Stare Decisis Doctrine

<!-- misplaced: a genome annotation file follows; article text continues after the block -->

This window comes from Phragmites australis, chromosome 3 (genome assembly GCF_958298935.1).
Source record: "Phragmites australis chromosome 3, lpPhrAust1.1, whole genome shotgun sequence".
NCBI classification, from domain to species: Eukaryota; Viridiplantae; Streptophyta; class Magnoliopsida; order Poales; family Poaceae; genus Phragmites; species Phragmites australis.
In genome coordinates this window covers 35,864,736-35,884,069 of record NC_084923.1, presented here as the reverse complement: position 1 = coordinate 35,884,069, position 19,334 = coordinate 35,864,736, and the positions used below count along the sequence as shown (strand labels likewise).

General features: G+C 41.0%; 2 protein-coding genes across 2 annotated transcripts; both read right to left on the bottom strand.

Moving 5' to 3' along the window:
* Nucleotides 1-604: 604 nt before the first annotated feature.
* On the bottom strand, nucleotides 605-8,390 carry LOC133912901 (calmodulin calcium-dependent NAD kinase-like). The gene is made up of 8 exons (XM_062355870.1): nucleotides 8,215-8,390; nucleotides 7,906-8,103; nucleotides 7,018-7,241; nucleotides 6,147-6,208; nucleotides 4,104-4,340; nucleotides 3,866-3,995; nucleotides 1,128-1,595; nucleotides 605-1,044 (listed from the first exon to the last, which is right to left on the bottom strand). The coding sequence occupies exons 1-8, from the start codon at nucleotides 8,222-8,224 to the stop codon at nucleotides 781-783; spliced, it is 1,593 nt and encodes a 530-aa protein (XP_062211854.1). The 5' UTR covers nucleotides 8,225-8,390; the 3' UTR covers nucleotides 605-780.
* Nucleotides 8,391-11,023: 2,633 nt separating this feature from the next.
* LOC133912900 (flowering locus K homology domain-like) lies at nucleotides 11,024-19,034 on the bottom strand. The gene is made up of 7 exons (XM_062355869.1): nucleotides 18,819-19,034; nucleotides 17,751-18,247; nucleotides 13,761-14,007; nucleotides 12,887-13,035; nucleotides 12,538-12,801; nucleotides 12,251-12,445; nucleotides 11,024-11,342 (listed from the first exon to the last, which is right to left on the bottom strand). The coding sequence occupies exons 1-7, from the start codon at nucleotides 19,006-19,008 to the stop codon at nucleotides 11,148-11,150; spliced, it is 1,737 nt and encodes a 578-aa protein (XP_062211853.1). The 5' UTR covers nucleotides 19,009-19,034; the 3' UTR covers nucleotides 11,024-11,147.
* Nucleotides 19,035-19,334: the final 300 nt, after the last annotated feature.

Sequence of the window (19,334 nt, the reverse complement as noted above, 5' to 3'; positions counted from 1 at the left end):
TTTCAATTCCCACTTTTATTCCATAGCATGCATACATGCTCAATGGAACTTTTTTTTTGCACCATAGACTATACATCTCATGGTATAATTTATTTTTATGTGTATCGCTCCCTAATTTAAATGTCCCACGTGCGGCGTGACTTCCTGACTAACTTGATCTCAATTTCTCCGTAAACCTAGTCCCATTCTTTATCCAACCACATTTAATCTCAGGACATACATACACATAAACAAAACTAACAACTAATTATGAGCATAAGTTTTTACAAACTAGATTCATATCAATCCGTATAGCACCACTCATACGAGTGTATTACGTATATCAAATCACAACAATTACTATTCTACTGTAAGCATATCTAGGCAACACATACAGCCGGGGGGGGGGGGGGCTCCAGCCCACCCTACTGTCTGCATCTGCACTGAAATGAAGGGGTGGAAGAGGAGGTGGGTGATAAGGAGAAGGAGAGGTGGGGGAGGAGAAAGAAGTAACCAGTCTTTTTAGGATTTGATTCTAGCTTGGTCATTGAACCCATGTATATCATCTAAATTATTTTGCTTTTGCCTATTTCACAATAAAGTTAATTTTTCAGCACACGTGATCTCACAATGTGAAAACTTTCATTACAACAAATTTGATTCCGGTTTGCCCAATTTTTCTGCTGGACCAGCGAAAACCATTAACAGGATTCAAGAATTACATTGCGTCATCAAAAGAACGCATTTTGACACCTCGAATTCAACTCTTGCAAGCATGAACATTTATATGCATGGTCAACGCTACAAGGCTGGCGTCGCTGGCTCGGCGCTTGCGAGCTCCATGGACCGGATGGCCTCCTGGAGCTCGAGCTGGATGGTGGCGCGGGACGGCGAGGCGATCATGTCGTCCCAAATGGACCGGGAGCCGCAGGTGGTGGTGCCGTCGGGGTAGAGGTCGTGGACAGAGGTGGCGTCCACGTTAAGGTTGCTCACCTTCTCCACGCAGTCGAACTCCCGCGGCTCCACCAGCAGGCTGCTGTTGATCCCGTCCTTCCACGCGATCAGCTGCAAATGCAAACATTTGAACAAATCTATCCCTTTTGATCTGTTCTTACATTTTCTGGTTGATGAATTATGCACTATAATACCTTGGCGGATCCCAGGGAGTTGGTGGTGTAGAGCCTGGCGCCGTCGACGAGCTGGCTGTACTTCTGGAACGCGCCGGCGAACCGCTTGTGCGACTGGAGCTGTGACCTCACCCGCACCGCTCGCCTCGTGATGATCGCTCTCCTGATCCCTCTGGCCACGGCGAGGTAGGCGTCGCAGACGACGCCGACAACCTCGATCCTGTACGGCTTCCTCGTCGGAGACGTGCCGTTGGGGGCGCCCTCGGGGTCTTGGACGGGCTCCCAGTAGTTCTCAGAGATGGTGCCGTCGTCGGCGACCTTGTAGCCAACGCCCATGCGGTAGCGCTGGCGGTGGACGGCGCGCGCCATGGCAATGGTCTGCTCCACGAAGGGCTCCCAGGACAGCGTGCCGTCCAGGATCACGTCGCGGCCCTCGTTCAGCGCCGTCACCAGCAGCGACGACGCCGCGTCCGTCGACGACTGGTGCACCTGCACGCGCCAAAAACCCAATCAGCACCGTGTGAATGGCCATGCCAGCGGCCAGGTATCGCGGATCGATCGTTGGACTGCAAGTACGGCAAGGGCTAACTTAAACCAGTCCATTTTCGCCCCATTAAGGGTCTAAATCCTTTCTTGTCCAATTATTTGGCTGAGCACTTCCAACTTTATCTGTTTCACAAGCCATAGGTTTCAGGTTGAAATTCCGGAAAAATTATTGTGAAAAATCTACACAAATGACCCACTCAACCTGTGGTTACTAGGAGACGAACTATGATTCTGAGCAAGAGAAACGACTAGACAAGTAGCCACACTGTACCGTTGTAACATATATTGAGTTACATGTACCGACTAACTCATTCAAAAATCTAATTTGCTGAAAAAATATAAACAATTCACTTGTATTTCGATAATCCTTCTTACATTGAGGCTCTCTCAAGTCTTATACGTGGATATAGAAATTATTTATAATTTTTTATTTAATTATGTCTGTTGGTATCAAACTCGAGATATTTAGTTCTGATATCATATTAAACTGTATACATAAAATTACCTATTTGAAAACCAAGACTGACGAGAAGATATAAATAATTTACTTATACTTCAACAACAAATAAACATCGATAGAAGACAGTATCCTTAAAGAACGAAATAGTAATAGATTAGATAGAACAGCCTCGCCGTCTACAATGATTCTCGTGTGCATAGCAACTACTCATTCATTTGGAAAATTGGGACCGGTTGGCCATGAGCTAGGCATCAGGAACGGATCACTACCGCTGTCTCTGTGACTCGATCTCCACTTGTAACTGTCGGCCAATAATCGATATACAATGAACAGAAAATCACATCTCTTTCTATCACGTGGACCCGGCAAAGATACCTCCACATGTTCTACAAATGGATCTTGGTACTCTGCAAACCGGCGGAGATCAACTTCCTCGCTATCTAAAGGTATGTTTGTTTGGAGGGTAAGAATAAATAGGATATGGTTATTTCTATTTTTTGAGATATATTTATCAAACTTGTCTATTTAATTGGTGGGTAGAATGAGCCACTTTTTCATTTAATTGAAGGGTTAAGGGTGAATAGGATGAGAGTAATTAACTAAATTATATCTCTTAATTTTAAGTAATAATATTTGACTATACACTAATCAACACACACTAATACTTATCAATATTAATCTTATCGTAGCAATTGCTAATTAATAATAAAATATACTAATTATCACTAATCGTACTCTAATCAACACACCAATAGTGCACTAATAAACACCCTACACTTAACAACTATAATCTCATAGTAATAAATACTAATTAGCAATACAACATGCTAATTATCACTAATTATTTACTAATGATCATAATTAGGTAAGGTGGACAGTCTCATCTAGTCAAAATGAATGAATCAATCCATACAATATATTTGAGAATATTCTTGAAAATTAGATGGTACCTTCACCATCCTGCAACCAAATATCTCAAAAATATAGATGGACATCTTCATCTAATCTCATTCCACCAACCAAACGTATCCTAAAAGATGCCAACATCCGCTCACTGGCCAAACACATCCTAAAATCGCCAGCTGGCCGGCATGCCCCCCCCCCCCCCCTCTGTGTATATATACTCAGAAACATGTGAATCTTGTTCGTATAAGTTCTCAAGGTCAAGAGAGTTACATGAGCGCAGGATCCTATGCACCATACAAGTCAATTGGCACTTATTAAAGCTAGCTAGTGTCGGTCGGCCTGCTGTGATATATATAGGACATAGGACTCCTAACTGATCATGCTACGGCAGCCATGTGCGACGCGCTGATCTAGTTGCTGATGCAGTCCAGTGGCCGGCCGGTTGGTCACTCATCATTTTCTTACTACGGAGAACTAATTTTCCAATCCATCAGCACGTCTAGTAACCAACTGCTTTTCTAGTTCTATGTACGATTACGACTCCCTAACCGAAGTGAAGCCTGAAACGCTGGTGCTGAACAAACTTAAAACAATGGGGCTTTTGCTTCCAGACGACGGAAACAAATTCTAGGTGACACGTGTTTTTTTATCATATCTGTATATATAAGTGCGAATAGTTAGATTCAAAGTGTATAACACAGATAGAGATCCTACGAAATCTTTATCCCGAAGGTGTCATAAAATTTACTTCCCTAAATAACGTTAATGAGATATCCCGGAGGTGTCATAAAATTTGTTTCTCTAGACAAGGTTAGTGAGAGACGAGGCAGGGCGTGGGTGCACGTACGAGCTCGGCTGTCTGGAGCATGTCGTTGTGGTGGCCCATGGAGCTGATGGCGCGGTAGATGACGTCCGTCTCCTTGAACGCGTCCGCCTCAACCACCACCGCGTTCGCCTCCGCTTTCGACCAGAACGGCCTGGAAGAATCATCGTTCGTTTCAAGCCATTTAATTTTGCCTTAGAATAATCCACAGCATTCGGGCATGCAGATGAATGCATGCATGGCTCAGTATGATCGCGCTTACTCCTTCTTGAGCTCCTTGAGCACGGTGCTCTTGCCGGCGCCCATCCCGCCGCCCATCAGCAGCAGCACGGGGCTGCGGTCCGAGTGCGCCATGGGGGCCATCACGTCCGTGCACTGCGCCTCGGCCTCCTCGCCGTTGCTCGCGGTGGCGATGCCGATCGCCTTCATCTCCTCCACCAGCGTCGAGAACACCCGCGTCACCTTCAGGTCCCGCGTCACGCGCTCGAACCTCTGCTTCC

Although we have a healthy respect for the principle of stare decisis, we should not blindly continue to apply a rule of law that does not accord with what is right and just. In other words, while we accord "due regard to the principle of stare decisis," it is also this Court's duty "to overrule prior decisions when we are convinced beyond ... doubt that such decisions were wrong when decided or that time has [effected] such change as to require a change in the law." Beasley v. Bozeman, 294 Ala. 288, 291, 315 So. 2d 570, 572 (1975) (Jones, J., concurring specially). Chief Justice Vanderbilt, of the New Jersey Supreme Court, wrote extensively of the role of the doctrine of stare decisis in his dissent in Fox v. Snow, 6 N.J. 12, 76 A.2d 877 (1950): The doctrine of stare decisis neither renders the courts impotent to correct their past errors nor requires them to adhere blindly to rules that have lost their reason for being. The common law would be sapped of its life blood if stare decisis were to become a god instead of a guide. The doctrine when properly applied operates only to control change, not to prevent it. As Mr. Cardozo has put it, 'Few rules in our time are so well established that they may not be called upon any day to justify their existence as means adapted to an end. If they do not function they are diseased. If they are diseased, they must not propagate their kind. Sometimes they are cut out and extirpated altogether. Sometimes they are left with the shadow of continued life, but sterilized, truncated, impotent for harm.' Nature of the Judicial Process (1921) 98. ... "... the doctrine of stare decisis tends to produce certainty in our law, but it is important to realize that certainty per se is but a means to an end, and not an end in itself. Certainty is desirable only insofar as it operates to produce the maximum good and the minimum harm and thereby to advance justice. ... When it appears that the evil resulting from a continuation of the accepted rule must be productive of greater mischief to the community than can possibly ensue from disregarding the previous adjudications on the subject, courts have frequently and wisely departed from precedent, 14 Am. Jur., Courts, 126." 6 N.J. at 23-25, 76 A.2d at 883-84.